I'm sorry, I misread that in your initial post. I thought you wanted to look at the LOS condition only *after* 30,000 wins+losses. That invalidates my point about cucumbers.Uri Blass wrote:1)I compare SPRT(0,6,5%,5%) that the stockfish team use to
p-value 99.9% test when you stop when win+losses>30,000 if you do not achieve this p-value.
The examples you give are obviously completely irrealistic. What does it even mean to test a 10,000 elo patch ? Have you ever seen such a patch ? If so, let me know, and I will gladly put it n DiscoCheck.
SPRT (or any well defined stopping algorithm) is a systematic rule that avoid the biais and arbitrary aspect of early stopping by hand, when you feel that you have enough games (lots of people still do that and are not aware of the effects of early stopping, and just look at the p-value). But it doesn't mean you cannot use your brain either:
* If the results look something like 100-0-0, instead of commiting the patch and screaming hurray, you probably start to look for a problem in your testing framework (all games lost on time or due to buggy adjudication, or segfault or whatever). Fix the bug and rerun.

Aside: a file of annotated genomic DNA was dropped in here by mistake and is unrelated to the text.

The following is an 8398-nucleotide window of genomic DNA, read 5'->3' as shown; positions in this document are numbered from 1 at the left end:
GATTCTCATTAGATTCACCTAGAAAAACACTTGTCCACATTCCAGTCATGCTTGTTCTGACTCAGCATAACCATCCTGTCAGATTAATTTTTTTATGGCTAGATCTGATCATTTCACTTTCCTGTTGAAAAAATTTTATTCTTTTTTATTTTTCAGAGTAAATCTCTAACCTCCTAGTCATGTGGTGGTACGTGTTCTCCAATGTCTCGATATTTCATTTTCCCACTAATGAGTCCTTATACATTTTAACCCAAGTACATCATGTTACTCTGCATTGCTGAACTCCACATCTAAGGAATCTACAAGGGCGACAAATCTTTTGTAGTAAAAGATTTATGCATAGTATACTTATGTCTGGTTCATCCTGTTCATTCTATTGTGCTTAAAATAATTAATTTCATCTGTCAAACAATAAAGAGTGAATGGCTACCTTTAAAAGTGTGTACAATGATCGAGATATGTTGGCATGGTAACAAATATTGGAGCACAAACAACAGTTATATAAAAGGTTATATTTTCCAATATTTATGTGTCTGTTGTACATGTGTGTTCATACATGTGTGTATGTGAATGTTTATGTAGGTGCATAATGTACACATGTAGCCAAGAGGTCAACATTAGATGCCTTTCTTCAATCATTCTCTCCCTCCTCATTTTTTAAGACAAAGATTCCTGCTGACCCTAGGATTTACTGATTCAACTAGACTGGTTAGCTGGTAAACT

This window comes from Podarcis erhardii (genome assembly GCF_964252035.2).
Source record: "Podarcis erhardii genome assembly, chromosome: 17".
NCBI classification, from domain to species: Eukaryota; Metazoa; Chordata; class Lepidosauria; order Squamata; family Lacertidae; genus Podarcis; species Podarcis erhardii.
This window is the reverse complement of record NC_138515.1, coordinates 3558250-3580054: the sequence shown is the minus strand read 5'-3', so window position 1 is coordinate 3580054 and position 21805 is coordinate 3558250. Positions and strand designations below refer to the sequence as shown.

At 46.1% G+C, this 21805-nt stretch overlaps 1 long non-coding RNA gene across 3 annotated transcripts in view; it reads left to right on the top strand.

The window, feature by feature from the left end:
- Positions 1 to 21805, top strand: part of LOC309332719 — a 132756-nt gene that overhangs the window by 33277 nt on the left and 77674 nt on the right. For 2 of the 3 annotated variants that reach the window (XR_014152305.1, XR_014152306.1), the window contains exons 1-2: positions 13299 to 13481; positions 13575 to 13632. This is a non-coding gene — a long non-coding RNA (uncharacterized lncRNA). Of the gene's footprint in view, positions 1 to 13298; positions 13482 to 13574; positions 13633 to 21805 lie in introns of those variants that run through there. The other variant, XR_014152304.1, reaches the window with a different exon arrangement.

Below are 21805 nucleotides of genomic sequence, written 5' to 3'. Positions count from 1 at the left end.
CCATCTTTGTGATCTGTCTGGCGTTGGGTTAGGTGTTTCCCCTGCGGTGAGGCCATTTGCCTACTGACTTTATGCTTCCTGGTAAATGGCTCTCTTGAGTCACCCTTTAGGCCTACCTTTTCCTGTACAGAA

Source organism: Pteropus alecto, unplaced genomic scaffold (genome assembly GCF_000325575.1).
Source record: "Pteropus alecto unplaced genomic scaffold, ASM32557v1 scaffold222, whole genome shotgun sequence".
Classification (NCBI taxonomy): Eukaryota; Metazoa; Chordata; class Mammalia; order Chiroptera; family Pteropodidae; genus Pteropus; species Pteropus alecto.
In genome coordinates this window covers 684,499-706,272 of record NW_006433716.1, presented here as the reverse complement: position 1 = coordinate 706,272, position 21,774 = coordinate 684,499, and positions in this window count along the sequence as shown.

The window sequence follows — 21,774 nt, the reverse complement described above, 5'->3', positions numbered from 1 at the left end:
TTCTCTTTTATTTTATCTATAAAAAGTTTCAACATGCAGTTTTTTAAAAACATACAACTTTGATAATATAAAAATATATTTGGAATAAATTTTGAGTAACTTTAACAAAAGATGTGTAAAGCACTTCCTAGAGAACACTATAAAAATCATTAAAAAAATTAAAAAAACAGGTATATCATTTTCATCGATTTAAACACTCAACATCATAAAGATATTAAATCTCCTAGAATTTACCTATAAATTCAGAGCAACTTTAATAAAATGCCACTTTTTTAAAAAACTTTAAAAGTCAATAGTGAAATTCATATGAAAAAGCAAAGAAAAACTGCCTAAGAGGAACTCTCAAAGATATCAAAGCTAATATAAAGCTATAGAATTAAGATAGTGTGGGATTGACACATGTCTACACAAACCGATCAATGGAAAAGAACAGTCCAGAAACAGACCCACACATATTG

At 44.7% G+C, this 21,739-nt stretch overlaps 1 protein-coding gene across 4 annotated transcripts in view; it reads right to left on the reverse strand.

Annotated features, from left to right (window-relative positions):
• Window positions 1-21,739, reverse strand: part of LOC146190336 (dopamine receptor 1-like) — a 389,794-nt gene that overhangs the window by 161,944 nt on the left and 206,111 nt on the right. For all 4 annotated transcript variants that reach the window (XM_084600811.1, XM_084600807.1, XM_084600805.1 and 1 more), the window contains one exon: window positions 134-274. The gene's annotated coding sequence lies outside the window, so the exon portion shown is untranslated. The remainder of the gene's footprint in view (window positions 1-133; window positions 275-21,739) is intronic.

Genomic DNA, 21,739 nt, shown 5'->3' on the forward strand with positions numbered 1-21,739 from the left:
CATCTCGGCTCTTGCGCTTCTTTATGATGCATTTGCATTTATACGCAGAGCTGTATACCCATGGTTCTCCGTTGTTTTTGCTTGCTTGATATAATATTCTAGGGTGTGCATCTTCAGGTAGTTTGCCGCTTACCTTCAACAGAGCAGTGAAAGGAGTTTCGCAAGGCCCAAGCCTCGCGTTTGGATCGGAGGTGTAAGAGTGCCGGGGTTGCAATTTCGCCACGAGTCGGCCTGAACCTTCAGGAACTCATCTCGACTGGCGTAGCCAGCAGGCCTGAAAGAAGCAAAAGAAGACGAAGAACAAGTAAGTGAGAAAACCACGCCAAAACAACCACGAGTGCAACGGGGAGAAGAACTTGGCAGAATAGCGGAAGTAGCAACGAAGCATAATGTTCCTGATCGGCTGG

* If the results look like 0-100-0, you don't just reject the patch and conclude that the idea doesn't work. Instead you look for bugs in the patch. This can only be the result of a serious bug.
In real life, the patches are very close to zero most of the time. Probably the majority is slightly negative, and some are slightly positive. The stockfish testing framework could be used to estimate (based on a large history of teted patches) the distribution of that ELO parameter. The various SPRT used or fixed size, or early stopped by hand, might slightly biais the result, but nothing big. My guess is something like E(elo)=-2 elo and stdev(elo)=3, no more.